Barack Obama, Biglaw, Money, Politics, Skaddenfreude, Tax Law, Ted Frank

NY to… 147K? More About Barack Obama’s Tax Plan
(Or: Time to make the donuts?)

Barack Obama Senator Barack Hussein Obama Above the Law blog.jpg[Ed. note: Yesterday’s guest post about how Barack Obama’s tax plan might affect Biglaw associates, authored by Ted Frank, generated a record number of comments on ATL: 564 (and counting). It also generated lots of reaction throughout the blogosphere (links collected below). So we thought we’d invite Ted to do a follow-up.]
Here it is. Ted wrote it in response to the following reader email, which makes many of the arguments that surfaced in the 564+ comments. From an Obama defender:

I’m sorry, but you are losing your credibility by posting this false propaganda on Obama. Look at Obama’s website. It clearly states, “Asked About Raising the Cap, Obama said, ‘You Might Have the Equivalent of a Doughnut Hole’–NOT That He Would Completely Remove the Cap.” Obama “has stated in various venues that ‘his inclination… has been for a ‘donut’ where the uncapping would take place above some threshold income level — probably around $200,000 or $250,000′ his economic adviser Austan Goolsbee said in an email. A donut would protect a certain portion of income (e.g., between $100,000 and $200,000) from the payroll tax and could be phased in over decades.”

In addition, that “$34,000 paycut” in the post title is misleading. Even if all your assumptions were correct (which they weren’t), the after tax pay cut under Obama is < $20,000. I love your site, but please correct this ridiculous false article before you lose all credibility.

And now, without further ado, Ted Frank.
* * * * * * * * * *
First, as I show in the spreadsheet, a $20,000 tax increase is the equivalent of a $34,000 before-tax paycut for a New York City resident, which would have the same after-tax effect. The $34,000 figure is accurate: that’s just math. The Obama tax plan would have the same effect on a NYC fifth-year associate being paid market as a $34,000 paycut.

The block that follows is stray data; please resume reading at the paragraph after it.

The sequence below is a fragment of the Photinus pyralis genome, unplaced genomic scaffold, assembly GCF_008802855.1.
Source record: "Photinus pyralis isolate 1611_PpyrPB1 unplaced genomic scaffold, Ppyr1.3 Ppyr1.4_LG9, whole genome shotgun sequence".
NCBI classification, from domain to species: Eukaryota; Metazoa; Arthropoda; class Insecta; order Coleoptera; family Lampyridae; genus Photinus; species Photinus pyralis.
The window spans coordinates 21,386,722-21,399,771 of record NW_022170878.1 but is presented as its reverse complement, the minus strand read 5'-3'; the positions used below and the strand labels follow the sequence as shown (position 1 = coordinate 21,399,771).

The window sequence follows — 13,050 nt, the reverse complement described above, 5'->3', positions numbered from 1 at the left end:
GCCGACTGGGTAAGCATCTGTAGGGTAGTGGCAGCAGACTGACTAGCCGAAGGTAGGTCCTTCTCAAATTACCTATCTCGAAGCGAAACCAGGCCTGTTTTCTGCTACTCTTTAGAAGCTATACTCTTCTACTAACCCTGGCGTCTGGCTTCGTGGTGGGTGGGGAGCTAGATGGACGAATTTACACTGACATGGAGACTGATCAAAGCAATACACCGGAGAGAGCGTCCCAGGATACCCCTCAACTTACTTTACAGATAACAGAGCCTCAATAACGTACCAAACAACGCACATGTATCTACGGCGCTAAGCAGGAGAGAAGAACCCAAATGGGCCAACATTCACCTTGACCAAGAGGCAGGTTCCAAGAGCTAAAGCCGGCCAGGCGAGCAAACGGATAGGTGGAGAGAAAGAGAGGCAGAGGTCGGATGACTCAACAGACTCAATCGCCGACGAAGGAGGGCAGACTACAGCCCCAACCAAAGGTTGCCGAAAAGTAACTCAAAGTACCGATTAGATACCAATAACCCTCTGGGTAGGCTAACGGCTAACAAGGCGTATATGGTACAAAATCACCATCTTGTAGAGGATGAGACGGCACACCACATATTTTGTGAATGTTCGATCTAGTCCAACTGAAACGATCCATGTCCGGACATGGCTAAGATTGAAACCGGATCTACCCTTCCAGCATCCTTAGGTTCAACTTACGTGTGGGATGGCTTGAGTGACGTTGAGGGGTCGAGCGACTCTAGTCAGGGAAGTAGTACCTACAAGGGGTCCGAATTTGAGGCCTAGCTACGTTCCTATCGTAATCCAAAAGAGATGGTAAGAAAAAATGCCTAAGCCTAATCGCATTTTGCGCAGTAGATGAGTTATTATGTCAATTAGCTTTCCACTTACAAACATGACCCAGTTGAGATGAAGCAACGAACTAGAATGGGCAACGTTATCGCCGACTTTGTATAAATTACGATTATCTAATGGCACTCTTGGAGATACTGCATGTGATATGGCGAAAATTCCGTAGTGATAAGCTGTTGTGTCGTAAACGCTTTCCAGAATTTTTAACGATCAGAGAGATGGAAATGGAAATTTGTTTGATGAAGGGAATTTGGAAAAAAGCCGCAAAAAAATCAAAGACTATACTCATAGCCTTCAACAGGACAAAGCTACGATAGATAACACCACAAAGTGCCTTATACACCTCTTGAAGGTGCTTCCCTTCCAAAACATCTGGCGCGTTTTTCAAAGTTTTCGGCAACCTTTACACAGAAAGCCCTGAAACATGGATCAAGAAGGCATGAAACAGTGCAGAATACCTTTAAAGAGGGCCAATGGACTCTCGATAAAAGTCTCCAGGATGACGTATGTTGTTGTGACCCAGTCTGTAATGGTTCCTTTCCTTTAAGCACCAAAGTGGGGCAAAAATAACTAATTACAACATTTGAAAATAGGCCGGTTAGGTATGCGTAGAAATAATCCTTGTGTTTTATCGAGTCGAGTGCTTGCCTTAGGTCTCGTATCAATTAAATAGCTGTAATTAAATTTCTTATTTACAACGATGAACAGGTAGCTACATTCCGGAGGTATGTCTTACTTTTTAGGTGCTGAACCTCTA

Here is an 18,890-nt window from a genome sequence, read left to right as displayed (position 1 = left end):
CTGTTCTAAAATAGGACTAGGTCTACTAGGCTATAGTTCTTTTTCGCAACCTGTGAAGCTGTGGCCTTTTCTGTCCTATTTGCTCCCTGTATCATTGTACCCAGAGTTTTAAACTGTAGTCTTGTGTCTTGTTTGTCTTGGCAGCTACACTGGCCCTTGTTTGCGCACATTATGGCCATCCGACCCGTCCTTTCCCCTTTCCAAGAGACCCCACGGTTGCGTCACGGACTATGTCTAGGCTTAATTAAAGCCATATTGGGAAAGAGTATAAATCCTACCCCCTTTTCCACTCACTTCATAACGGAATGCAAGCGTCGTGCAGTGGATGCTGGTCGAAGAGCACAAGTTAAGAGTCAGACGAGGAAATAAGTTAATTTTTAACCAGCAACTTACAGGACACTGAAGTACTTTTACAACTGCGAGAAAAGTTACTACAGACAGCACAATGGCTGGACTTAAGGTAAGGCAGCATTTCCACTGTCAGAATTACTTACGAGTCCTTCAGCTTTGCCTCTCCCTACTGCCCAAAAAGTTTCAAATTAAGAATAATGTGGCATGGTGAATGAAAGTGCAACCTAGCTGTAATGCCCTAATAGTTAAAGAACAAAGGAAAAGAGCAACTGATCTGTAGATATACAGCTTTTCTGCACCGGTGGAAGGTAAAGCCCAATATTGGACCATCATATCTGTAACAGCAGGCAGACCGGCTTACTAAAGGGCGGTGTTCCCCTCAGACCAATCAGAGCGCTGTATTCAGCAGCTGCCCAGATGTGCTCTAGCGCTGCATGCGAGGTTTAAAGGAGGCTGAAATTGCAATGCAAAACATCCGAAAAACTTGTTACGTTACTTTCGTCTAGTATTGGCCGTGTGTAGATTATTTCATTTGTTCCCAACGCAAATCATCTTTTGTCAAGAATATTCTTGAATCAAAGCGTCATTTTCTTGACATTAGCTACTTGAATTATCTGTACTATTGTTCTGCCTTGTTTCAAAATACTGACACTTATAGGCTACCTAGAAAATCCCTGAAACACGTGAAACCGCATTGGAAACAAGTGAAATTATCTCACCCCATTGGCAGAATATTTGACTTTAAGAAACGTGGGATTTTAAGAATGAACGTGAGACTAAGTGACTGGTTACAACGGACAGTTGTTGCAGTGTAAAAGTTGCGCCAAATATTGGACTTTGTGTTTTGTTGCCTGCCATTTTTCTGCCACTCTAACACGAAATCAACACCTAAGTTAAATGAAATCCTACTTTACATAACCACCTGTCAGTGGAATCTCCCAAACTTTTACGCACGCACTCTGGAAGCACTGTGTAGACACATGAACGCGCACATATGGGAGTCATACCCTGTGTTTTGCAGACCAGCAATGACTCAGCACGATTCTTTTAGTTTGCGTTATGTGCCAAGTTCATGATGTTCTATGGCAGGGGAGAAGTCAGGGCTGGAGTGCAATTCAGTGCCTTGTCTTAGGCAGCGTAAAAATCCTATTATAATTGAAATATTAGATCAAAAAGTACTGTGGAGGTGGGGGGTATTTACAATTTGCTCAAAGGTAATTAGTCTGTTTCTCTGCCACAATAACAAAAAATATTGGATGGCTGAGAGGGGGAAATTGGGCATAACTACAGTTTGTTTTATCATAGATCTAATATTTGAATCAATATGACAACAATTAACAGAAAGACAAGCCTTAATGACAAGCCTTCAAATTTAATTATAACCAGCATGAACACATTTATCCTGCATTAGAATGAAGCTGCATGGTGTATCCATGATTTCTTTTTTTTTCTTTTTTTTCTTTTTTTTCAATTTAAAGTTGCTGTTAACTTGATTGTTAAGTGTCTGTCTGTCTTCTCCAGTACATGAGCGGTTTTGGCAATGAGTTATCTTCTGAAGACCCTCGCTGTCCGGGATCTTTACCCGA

Obama has never said he will have a doughnut-hole, only that his SS tax could include a doughnut-hole. When Hillary Clinton attacked Obama at the November 15 Nevada debate for wanting to eliminate the cap, Obama didn’t say that the attack was incorrect; he defended the policy because eliminating the cap would only affect what he called the “upper class.” The press has accurately reported that Obama has also proposed eliminating the cap; even Obama’s own website links to a thinktank’s analysis of the benefits of a cap elimination.
It would be really easy for Obama to promise to include a “doughnut-hole” or to not eliminate the SS-tax cap. He certainly hasn’t been afraid to promise drastically expensive programs of new spending or even tax giveaways to large swaths of the population who aren’t paying much tax now.
But when it comes to Social Security, Obama is suddenly vague; when he does discuss details, it is to cite examples (e.g., Warren Buffett) that could not be accomplished without eliminating the cap entirely. And the only reason a politician acts that way is because he supports the more drastic, politically unpopular plan, but doesn’t want to get tagged with it before the election, and will say after the election “I only said I would ‘consider’ a doughnut-hole.”
How Barack Obama’s Tax Plan Will Affect You [Microsoft Excel file]
Additional discussion and links, after the jump.

Frankly, Obama’s plans to increase revenue don’t work unless he either breaks existing promises or both eliminates the cap and raises taxes on top of that, so the idea that he would surrender the majority of the revenue increase by creating a $250,000 doughnut-hole — when Congress has never provided a phased tax benefit to a single making $160,000, much less $240,000 — is implausible.
Finally, even if there would be a $200,000 doughnut-hole, it doesn’t change the marginal tax implications for the vast majority of BigLaw associates, who will still face marginal tax rates close to (and in NYC, CA, and DC, over) 50% and tax increases of five-digit magnitudes.
So, sorry, there’s nothing false or propagandistic about it. Again, it’s not politics, it is just math. There are certainly issues more important than money (as demonstrated by the fact that I work for a thinktank, at a fraction of the AGI I made the last full year I was in BigLaw), so money is only one dimension of one’s voting decision, but Obama’s policy proposals have dramatic financial consequences, and it is interesting to explore them.
A number of readers have asked for data for different years and states. I have constructed a more complex version of the spreadsheet that permits one to enter in different salaries, deductions, bonuses, income, and state tax data to determine your new marginal rates. This spreadsheet [Excel file; right-click to save] works for taxable incomes as low as $79,000. The spreadsheet includes an option: you can adjust the doughnut-hole assumption to see to what extent it affects you.
How Barack Obama’s Tax Plan Will Affect You [Microsoft Excel file]
wherein i generate 400+ comments [Lagniappe: an unserious blog]
Fruits of an Obama Presidency [Instapundit]
For Our Well Compensated Readers [The Weekly Standard: The Blog]
Ye Gods, That’s a Tax Hike! [The Campaign Spot / NRO Online]
Blog reactions to Obama, BigLaw, and Taxes [Technorati]
Earlier: Obama, BigLaw, and Taxes (Or: Obama = $34,000 Paycut)

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